By Emilie Downs, Owner, Imago Visual & CWCC Member
You may feel pressure to have a social presence for your business. You might worry about being out of touch by not having one. That pressure and worry can make it easy to overlook the reasons we want to be there in the first place. Are you looking for people to be your friends? Or be your customers? Why—and how—does having a social media presence work for businesses?
I recently purchased a Hoover on Amazon. And you’re dying to know why, because of social community sentiment.
I didn’t expect to buy my Hoover online but when I went to look at vacuums in the store, I had trouble deciding which one would be the best option for me. So, I went to Amazon and began reading reviews. As I researched the Eureka I expected to buy, I found a few shortcomings: other customers noted it was loud and heavy. I hadn’t realized those were important factors in my purchasing decision until then. After an hour, I found a Hoover that was light, quieter, had an auto-retractable cord and a special pet hair removal attachment. I placed my order with confidence and am very happy with my new vacuum. And I owe it to the reviews of people I don’t know, have never met, and have little interest in meeting.
Without ever going to Hoover.com, without speaking to a salesperson, without visiting Hoover’s Facebook page, I confidently bought my vacuum. I used the prevailing social community sentiment of the Hoover Windtunnel to influence my decision.
Here’s my point: Social media interactions with friends are not the same as interactions with businesses. This is a big perception gap.
In 2011, the IBM Institute for Business Value (http://www-935.ibm.com/services/us/gbs/thoughtleadership/ibv-social-crm-whitepaper.html)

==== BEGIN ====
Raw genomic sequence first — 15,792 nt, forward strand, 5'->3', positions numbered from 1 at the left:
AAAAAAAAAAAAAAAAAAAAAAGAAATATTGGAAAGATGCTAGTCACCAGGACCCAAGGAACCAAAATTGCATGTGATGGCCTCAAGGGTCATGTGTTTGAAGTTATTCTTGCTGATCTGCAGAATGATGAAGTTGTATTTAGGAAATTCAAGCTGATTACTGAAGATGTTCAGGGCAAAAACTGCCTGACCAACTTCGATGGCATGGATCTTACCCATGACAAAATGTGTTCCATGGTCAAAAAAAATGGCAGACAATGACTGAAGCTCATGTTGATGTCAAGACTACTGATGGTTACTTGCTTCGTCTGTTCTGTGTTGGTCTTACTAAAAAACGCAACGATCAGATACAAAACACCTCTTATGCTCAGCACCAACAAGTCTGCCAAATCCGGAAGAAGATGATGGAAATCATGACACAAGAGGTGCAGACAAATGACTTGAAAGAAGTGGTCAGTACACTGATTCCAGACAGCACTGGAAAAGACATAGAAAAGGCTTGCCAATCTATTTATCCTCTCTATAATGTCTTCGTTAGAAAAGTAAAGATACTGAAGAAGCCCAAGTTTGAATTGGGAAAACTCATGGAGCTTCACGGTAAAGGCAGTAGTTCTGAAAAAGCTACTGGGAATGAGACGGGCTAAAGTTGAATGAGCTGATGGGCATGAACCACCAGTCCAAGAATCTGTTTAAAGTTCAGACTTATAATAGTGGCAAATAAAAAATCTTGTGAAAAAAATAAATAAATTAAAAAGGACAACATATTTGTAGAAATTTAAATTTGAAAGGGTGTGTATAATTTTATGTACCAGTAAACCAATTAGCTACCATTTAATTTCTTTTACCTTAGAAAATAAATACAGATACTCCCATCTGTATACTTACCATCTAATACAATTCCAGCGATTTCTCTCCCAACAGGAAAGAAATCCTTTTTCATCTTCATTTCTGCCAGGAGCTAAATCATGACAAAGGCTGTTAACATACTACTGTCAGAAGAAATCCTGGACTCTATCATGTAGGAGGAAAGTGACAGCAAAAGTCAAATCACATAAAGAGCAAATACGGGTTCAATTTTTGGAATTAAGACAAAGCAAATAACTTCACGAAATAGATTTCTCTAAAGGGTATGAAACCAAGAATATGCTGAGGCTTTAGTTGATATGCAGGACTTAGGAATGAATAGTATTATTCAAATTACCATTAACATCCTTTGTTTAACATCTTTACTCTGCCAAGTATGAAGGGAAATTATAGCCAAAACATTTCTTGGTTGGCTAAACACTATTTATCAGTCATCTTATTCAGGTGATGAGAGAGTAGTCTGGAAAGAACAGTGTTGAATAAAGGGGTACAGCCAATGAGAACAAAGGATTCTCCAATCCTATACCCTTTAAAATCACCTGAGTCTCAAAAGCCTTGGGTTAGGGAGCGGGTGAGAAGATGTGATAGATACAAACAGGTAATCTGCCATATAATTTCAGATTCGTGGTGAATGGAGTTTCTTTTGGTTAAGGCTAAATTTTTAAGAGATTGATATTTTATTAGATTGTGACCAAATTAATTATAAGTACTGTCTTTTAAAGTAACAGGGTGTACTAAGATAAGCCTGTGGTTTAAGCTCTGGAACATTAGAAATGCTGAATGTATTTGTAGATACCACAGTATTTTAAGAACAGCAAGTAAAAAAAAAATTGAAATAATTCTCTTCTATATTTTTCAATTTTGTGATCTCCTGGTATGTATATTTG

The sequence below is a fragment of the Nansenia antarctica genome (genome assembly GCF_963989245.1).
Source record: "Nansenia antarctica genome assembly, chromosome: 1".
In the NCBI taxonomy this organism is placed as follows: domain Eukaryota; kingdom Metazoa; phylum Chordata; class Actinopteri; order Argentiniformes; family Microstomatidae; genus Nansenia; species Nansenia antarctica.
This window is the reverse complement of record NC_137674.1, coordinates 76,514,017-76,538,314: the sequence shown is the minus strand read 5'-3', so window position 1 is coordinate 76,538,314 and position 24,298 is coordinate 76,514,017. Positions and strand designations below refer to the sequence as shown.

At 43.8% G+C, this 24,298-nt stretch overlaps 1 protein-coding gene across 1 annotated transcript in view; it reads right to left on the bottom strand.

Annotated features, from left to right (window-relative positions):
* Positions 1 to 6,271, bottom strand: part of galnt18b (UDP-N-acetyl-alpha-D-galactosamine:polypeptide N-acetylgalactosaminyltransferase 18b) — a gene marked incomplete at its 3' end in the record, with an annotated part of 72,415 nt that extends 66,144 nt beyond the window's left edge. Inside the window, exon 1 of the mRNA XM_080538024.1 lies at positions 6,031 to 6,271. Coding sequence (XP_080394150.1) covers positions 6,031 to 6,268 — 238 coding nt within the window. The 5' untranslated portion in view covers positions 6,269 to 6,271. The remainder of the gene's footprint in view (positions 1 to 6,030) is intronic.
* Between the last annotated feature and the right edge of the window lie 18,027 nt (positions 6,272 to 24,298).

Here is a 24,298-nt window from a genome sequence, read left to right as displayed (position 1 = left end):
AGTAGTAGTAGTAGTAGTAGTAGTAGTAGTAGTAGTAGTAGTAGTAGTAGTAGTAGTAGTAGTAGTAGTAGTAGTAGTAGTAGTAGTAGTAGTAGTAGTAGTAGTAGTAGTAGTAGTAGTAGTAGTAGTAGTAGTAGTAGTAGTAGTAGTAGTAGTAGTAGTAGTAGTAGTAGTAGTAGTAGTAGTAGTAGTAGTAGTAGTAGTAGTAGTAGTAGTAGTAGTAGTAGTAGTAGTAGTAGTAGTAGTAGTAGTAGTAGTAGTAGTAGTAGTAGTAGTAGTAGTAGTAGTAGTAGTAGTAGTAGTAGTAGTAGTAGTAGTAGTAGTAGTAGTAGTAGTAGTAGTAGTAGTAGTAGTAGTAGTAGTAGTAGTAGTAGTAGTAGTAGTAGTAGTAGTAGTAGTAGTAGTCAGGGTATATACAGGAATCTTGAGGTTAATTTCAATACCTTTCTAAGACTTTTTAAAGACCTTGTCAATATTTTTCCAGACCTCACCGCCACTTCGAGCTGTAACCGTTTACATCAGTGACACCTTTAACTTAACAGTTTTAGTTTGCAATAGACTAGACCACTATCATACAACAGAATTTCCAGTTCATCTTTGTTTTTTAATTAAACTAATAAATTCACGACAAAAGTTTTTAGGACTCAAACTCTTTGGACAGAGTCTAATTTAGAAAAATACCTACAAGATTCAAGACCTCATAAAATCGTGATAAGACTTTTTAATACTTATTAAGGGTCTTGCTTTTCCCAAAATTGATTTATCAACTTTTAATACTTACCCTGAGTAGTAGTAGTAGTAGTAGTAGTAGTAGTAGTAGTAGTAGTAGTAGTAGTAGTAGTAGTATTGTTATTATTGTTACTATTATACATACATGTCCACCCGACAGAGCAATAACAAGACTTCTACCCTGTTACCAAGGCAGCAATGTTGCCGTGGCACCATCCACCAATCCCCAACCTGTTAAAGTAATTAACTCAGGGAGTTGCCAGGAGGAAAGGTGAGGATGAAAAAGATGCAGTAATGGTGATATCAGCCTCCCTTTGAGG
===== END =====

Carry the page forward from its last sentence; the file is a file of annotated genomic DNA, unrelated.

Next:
surveyed more than 1,000 consumers on why consumers interact with companies on social sites. Here are the top 3 reasons:
61% getting discounts or coupons
55% purchasing products and services
53% reading reviews and product rankings
By contrast, the executives interviewed believed customers were following their companies on social sites to “feel connected” or to “be a part of a community.”
Translation: I don’t need to “feel connected” to my Hoover community. In fact, I’d prefer my Facebook friends not know about my vacuum at all. However, social media still played a vital role in my purchasing decision.
Instead of debating whether your business should have a social media presence (the answer is “yes”, by the way); ask why a customer would choose to interact with your company in a social platform. Then formulate your social strategy around that answer.
Emilie Downs is the Owner of Imago Visual, a graphic design and marketing company based in Denver, Colorado. With over 14 years of experience, Emilie helps her clients create brands and supporting marketing that reflect their company’s true brilliance and gives them confidence. Her award-winning designs have been featured in HOW and Print Design Annuals. Call us if you need help determining your social media strategy. We’d love to help you strategize and put a plan into practice.